Tragedy of the commons, the main Achilles heel of libertarianism, nearly everyone will pass off the responsibility for maintenance to someone else, who will do the same. The only practical arrangement is some form of compulsory system - which of course only works in White/East Asian countries where officials won't pocket most of the money for the commons. You'll get to see that in action next month down in Brazil...

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  4. Libertarianism like socialism omits something to make it feasible. Human nature. Voluntary participation sounds wonderful, until your country gets invaded and nobody wants to fight. Private road systems sound great, until the rich fucker has a beautiful paved weatherproofed road to where he lives, works and travels, and you have a shitty unpaved cowpath that is unpassable when it rains.
    Most libertarians like socialists are unaware of modern technology that is about a century old. Like our power grid for instance. In order to operate at all, there has to be a complete circuit to and from the power plant. Paying for ten or twenty miles of cables to bring electricity to your house would be unaffordable to anyone who wasn't loaded with cash. Having a totally private system that private individuals financed, would require a crazy quilt of wires going to and from every house that could afford it and going past every house or neighborhood that couldn't which would be a lot if you didn't subsidize it. Garbage collection seems trivial, until you don't have it and mountains of trash pile up around town. Having everyone dump their own trash would mean no schedule of pickups and delivery, which would make managing a landfill virtually impossible. Water treatment plants to provide clean water are hugely expensive. What charitable Billionaire is going to pay for this so that the peasants won't get cholera?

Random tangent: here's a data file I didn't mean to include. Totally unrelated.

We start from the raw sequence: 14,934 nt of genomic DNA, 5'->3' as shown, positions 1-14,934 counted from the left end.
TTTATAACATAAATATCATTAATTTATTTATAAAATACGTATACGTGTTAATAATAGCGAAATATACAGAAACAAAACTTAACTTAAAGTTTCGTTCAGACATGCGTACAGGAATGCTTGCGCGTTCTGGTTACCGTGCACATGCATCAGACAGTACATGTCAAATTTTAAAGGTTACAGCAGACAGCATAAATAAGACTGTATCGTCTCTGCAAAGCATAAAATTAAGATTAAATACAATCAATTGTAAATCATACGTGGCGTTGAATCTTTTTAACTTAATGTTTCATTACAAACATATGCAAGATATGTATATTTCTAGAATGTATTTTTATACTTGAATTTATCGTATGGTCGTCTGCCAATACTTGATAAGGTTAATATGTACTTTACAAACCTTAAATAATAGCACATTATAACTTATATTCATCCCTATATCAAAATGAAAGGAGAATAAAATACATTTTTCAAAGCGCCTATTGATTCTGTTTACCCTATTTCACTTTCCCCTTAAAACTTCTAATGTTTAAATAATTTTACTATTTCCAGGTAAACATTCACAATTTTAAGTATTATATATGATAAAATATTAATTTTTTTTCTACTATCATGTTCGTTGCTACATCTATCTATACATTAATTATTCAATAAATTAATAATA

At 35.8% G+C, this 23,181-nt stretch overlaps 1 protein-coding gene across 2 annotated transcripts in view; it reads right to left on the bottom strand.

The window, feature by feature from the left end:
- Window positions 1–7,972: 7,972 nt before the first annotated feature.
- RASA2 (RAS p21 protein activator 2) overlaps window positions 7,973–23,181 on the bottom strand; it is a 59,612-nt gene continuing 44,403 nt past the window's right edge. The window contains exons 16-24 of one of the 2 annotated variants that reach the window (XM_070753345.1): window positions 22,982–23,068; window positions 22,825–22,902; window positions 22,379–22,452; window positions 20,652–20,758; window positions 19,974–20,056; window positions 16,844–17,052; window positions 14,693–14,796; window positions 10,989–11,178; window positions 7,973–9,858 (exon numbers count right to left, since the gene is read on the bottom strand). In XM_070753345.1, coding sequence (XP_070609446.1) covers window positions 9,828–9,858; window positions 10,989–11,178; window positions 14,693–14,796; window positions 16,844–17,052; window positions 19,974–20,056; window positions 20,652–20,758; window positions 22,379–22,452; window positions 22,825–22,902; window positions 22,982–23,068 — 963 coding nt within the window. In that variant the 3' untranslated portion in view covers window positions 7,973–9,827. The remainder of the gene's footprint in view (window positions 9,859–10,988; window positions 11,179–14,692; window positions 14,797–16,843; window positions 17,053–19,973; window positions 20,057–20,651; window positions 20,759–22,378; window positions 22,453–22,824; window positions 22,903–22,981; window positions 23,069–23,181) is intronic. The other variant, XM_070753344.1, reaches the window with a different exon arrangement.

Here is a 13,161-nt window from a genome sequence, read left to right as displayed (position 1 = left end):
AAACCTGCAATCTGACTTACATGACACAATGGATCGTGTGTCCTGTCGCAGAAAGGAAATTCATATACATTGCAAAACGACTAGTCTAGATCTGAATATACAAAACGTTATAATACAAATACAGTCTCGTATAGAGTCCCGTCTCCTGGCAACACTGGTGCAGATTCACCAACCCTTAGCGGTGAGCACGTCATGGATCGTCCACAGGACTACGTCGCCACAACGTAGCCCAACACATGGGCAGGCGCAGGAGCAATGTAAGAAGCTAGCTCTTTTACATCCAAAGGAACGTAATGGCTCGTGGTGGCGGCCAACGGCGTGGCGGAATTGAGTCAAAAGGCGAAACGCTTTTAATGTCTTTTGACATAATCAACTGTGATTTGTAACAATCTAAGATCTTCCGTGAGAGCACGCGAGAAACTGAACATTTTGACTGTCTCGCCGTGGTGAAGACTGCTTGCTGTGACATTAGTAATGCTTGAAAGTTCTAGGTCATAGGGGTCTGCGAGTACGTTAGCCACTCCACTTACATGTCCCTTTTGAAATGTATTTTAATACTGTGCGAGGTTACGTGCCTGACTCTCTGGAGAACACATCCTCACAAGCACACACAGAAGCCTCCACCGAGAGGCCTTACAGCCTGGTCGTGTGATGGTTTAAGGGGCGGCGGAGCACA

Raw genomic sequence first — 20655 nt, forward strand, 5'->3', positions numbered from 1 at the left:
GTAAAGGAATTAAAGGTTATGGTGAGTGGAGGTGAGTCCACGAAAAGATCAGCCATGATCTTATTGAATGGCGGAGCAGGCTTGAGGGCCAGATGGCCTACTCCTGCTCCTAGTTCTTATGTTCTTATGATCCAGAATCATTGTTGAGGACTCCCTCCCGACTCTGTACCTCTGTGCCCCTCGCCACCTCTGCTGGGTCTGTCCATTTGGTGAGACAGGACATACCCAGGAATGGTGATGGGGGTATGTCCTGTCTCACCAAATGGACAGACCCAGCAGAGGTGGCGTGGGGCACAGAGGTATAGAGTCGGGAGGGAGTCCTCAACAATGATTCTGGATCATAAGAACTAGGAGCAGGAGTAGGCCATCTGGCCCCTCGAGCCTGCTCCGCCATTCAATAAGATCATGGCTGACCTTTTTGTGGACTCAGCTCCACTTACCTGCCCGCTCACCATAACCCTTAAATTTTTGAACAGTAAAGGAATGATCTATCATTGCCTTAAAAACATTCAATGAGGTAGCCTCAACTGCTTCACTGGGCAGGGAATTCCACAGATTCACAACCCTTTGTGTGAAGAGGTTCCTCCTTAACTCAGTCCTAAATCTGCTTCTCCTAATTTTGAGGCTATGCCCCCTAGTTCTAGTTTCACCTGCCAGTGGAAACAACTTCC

Libertarianism is a child of the 1960s, where every stupid idea we suffer Today was thought up by wealthy well off spoiled brats who didn't have to worry about the future and thought anything was possible. However, in this dark Cyberpunk Future we live in now, where Megacorps run by Oligarchs crush competition and look down on the hoi polloi like ants from the penthouse of hundred story skyscrapers, we can't afford these idealistic fantasies anymore.